LinkedIn recently turned 10 years old. And the Mountain View, Calif.-based social network has much to celebrate.
Founded in 2003, LinkedIn now has 225 million users worldwide, and its share price has nearly doubled since the firm’s 2011 IPO. Meanwhile, other highly anticipated social media IPOs have fared rather poorly. Facebook’s shares have fallen 40 percent since going public last year, and Zynga’s shares have fallen nearly 70 percent since going public at the end of 2011.
Perhaps most important, LinkedIn has transformed itself from a simple professional networking site into the world’s most powerful online recruiting tool, which nearly every major U.S. corporation uses and which has more or less spelled the death of the online job board.
Last year, perennial job board leader Monster Worldwide announced that it was looking for a buyer. That followed on the heels of Monster’s poor attempt to get into the social recruiting game. In 2011, Monster unveiled BeKnown, a Facebook app that was supposed to compete with LinkedIn and other social media recruiting tools, but instead, by most accounts, has been a complete failure.
Today, LinkedIn, which earns 57 percent of its revenues from its recruiting tools, doesn’t seem to be receiving much competition in the recruiting space from Facebook or Twitter, either. In fact, recent research shows that Twitter and Facebook are losing, not gaining ground.
Bullhorn Reach, a social-recruiting software and service provider, recently surveyed more than 160,000 companies that use at least one social media site to recruit new employees. And what Bullhorn found is that 97 percent of these firms use LinkedIn to source new hires, compared to just 27 percent that use Twitter and 22 percent that use Facebook. The research also found that 64 percent of the firms surveyed solely use LinkedIn, while 2 percent only use Facebook and 1 percent only use Twitter (see more data on recruiters' social media use in the graphic below).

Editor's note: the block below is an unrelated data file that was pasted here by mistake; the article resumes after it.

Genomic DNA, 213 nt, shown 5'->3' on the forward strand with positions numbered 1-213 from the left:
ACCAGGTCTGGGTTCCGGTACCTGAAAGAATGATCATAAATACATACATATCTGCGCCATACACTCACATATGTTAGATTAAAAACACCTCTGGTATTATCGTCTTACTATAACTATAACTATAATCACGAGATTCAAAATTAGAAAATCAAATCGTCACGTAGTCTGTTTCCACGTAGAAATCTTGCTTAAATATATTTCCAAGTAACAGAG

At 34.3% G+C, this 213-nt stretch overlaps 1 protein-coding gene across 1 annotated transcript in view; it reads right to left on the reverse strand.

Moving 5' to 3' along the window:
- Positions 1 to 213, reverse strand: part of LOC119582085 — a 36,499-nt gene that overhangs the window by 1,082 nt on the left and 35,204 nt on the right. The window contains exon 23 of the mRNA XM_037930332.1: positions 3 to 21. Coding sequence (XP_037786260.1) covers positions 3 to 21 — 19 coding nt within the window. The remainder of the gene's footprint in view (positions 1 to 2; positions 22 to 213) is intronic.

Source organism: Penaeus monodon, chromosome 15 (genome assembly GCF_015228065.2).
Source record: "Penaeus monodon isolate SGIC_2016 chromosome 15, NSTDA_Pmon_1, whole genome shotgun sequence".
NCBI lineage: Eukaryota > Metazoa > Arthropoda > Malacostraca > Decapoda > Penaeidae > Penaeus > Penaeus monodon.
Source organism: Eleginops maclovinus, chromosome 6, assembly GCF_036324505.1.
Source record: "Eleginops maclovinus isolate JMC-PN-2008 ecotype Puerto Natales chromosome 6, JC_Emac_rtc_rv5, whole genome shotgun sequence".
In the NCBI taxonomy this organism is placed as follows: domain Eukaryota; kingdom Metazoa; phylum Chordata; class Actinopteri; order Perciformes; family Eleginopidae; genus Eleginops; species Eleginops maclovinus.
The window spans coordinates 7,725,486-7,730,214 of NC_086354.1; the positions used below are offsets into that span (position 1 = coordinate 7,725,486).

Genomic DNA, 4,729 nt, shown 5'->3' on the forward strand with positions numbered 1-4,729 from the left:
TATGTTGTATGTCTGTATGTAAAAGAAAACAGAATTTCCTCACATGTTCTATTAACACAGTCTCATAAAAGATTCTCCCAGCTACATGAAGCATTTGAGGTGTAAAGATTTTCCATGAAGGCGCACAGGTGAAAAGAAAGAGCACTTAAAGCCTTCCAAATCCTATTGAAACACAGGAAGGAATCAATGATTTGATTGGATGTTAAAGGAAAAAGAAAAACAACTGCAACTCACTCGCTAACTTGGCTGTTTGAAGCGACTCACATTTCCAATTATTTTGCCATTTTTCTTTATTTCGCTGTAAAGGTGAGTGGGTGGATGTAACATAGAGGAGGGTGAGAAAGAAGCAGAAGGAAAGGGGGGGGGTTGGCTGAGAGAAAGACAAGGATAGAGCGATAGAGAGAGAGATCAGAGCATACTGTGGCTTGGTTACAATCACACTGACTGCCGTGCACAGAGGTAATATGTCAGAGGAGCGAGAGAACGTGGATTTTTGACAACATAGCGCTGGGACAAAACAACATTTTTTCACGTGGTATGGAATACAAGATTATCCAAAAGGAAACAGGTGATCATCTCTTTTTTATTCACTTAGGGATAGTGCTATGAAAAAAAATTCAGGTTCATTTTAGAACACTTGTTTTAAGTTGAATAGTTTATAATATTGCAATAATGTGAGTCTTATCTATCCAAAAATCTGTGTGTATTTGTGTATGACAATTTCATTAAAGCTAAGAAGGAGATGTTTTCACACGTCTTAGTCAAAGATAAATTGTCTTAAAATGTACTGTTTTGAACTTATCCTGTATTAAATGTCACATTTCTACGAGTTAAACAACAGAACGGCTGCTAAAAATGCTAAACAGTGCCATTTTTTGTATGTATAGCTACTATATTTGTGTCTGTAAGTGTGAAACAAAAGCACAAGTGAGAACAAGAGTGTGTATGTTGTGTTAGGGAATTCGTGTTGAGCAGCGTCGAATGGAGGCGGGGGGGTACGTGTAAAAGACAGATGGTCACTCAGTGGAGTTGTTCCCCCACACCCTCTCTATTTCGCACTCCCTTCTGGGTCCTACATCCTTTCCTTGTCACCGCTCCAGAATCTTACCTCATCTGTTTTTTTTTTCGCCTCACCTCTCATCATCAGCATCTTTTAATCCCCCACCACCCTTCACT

According to Bullhorn, LinkedIn generates considerable more job views than Facebook or Twitter, dominating the social recruiting space due to its age, reputation, and user base with respect to jobseekers and recruiters. As for Facebook and Twitter, Bullhorn has this to say (from the summary of its study's findings):
Twitter, while still ahead of Facebook in terms of adoption, isn’t yielding impressive dividends. While in last year’s report we speculated that Twitter would gain ground from LinkedIn in 2012, that prediction has proven inaccurate. If anything, Twitter lost ground in the past year as a social recruiting resource. [Meanwhile] the real barrier to successful recruiting on Facebook may be an unwillingness to try it and acknowledge that it works differently than other networks. Only 22% of North American recruiters used Facebook in 2012, despite it having one billion active users.
As for what the next 10 years might look like for LinkedIn, the firm’s CEO Jeff Weiner was recently interviewed by Wharton Magazine. Weiner, a Wharton grad, had this to say about LinkedIn’s long-term strategy:
We actually believe that longer term we’re in a position where we can map the global economy. The points on that map would be all of the economic opportunities in the world, full-time and temporary, all of the skills required to obtain those opportunities and all of the companies offering those opportunities. Lastly, we want to overlay on top of that all of the professionally relevant knowledge that is possessed by those individuals. And then we want to allow capital—intellectual capital, working capital and human capital—to flow on that graph to where it can best be leveraged. In doing so, we believe we can take much of the friction out of those traditional flows and help lift the global economy.
In other words, Weiner wants to have Facebook's user base (over a billion) and be the go-to source worldwide when it comes time for a company to hire someone, make a business decision, and/or raise money.
Which, of course, is an incredibly lofty goal. But then again, who predicted that LinkedIn would be where it is today after a just a decade in existence?
Follow me on Twitter: @vaultfinance.
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